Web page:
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Row breaks out over true severity of two DNSSEC flaws

Two DNSSEC vulnerabilities were disclosed last month with similar descriptions and the same severity score, but they are not the same issue.

One, named KeyTrap (CVE-2023-50387) by Germany’s National Research Centre for applied cybersecurity (ATHENE), was described as “one of the worst ever discovered,” by Akamai exec Sven Dummer, because it could be used to disable large portions of the internet.

KeyTrap allowed a single DNS packet to deny service by exhausting the CPU resources of machines running DNSSEC-validated DNS services, such as those provided by Google and Cloudflare.

DNSSEC (Domain Name System Security Extensions) offers a cryptographic way to protect DNS interactions. But its implementation specification failed to account for the possibility of maliciously crafted packets that could force a responder to tie itself in knots doing obligatory calculations.

The other DNSSEC flaw, NSEC3-encloser (CVE-2023-50868), was found by Petr Špaček from the Internet Systems Consortium (ISC) and was also presented as a CPU exhaustion risk. But based on an analysis conducted by the ATHENE team, it now looks largely inconsequential.

Both earned a severity rating of 7.5 out of 10 under the Common Vulnerability Scoring System (CVSS) by MITRE, the nonprofit security outfit that operates US federally funded research and development centers.

The two flaws were also described in advisories from the ISC, maker of affected BIND 9 DNS software, using identical terms. The CVEs for KeyTrap and NSEC3-encloser each suggest the vulnerabilities can be exploited to conduct denial of service attacks.

Here’s how the ICS describes KeyTrap:

And here is its verbiage for NSEC3-encloser:

But the two vulnerabilities are not comparable in terms of severity, according to Haya Schulmann, a professor of computer science at Goethe University Frankfurt, one of the ATHENE academics behind the KeyTrap research. By email, Schulmann told The Register that experiments indicate no denial of service through CPU exhaustion is possible with NSEC3 vulnerability.

Schulmann said the ATHENE team has published findings to that effect in a paper [PDF] titled “Attacking with Something That Does Not Exist: Low-Rate Flood with ‘Proof of Non-Existence’ Can Exhaust DNS Resolver CPU.”

The paper, she said, looks specifically at the impact of the NSEC3-encloser vulnerability and finds it is several orders of magnitude less taxing on CPU cores than KeyTrap.

“We perform extensive evaluations of NSEC3-encloser attack and find that it can create a massive increase in CPU instruction count on victim DNS resolvers,” the paper says. “This is much less than the recently disclosed KeyTrap attack, which creates a factor of 2,000,000 increase in CPU instructions count.”

The paper, we’re told, was shared with various DNS software vendors, including ISC, as of March 17 and has not yet generated any response.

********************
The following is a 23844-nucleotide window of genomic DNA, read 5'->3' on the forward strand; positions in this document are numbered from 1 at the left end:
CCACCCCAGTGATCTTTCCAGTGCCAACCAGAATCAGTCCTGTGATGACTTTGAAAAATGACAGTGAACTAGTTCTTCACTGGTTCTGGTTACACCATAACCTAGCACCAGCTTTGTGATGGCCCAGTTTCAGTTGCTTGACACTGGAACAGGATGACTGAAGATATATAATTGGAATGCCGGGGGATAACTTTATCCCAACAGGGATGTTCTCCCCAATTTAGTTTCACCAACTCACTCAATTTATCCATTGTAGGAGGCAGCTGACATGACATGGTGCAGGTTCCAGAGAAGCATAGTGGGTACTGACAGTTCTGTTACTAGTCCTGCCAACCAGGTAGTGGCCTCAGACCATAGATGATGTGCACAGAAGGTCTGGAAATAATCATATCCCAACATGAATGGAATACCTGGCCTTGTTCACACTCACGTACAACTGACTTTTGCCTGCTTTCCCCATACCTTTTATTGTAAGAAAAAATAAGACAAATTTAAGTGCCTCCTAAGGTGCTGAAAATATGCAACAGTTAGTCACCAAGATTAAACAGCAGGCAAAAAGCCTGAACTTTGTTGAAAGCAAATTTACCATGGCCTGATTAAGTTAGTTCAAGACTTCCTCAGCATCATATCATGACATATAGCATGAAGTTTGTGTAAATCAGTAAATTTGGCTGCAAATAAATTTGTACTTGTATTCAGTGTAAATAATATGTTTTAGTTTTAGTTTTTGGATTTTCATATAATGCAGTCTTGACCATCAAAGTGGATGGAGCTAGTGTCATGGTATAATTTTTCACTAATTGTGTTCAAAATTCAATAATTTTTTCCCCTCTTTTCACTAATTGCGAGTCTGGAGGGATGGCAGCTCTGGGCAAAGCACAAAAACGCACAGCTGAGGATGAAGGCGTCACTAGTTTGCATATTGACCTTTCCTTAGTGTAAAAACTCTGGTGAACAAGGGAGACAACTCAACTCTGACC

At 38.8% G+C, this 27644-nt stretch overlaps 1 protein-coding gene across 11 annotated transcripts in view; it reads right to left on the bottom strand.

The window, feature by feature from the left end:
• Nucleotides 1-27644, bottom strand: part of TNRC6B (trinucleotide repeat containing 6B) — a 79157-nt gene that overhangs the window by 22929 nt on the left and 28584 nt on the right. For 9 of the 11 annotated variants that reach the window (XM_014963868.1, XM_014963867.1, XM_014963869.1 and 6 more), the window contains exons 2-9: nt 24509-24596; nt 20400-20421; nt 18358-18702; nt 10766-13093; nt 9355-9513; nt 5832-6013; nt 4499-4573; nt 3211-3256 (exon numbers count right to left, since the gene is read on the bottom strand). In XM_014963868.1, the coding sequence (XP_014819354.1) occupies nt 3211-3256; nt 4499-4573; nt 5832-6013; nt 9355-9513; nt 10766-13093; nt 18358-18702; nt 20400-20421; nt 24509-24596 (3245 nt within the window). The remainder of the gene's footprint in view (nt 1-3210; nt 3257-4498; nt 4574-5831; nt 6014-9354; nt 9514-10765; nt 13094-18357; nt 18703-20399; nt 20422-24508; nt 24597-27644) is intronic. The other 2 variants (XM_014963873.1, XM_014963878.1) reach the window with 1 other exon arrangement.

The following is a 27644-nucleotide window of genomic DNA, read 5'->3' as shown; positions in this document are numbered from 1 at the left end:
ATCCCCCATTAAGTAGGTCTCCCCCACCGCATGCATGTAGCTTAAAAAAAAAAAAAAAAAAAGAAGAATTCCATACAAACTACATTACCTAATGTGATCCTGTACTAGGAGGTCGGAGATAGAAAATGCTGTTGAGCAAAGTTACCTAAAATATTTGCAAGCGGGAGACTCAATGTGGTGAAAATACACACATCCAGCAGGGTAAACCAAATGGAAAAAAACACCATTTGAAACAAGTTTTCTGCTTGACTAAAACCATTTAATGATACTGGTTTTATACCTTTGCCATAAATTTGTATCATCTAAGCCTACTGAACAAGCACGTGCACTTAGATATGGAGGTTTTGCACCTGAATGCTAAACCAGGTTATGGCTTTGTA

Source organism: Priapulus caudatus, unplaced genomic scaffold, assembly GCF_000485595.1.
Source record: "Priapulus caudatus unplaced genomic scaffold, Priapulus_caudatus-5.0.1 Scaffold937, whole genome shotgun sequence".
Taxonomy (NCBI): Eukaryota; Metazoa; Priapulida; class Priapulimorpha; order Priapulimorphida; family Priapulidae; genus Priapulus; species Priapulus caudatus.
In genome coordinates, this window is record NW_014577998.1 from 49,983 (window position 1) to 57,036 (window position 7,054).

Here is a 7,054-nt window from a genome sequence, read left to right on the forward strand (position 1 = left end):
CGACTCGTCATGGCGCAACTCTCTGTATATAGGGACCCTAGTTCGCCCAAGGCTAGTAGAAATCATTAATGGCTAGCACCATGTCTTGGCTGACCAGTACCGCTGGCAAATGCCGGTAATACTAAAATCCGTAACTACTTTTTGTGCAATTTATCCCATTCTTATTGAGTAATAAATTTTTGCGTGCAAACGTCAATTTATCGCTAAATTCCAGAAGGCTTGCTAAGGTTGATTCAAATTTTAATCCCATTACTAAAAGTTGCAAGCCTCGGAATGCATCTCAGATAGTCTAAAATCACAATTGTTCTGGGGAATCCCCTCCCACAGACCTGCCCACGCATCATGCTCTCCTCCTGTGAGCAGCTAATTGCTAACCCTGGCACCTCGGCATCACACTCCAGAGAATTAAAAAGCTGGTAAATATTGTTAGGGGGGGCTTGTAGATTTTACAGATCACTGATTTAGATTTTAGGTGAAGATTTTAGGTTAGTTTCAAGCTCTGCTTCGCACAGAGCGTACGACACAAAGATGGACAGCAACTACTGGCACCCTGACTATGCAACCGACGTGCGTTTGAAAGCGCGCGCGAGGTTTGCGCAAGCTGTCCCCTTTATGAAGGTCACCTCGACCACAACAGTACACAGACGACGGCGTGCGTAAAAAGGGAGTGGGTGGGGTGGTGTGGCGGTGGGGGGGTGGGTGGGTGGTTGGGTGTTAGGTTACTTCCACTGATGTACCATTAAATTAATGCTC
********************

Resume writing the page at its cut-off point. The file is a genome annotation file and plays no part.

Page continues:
The Register asked MITRE, which assigned the CVEs, to comment on concerns raised by Schulmann and her colleagues. We’ve not heard back.

Schulmann says she raised these concerns with MITRE, which according to her responded as follows:

Schulmann found this response troubling because it appears MITRE is suggesting that the evaluation of a vulnerability’s importance may vary, depending upon the documentation consulted.

“The response of MITRE implies that there are different perspectives on the vulnerability, encouraging the interested parties to read the entire technical report to understand that the description of MITRE is incorrect,” she wrote. “Scientific research derives conclusions based on an analysis and evaluations, and not on opinions and perspectives.

“While our technical report provides a detailed analysis and evaluations, the blog of ISC briefly describes both problems yet without any details. This response of MITRE also contradicts the information on NIST pertaining to the process of assigning vulnerabilities, since the process requires that the analysts use any available information to establish severity. As a result of MITRE ‘adopting one perspective,’ both the CVSS score and the descriptions of the CVEs are incorrect and are misleading.”

NIST did not immediately respond to a request for comment.

According to Schulmann, the two CVEs show there’s reason to doubt the correctness and quality control of MITRE vulnerability assessments and the NIST-run National Vulnerability Database that stores such information.

Schulmann argues that while it may be reasonable sometimes for MITRE to present the “perspective” of vendors in vulnerability reports, this should be with care because vendors may be tempted to downplay serious vulnerabilities to avoid negative publicity.

She cites the recent compromise of a Microsoft signing key as an example.

“That breach affected customers of Azure cloud products, and understanding the exact details of breach was essential for organizations to defend themselves,” she explained. “Nevertheless, there were concerns in the community that Microsoft held details of the breach back, downplaying the incident.”

Schulmann argues that MITRE and others tasked with the dissemination of security response information need to be more exacting in their vulnerability evaluations, even if that means vendor discomfort.

“It is critical that MITRE maintains professionality and neutrality in their assessment of the vulnerability information, so that the public can rely on it,” said Schulmann. “In particular, MITRE, as it is stated by NIST, should use any available information to base its assessment on.

“A lack of transparency and relying on a preferred perspective may not only create distrust between the actors, but it may also harm the overall security.” ®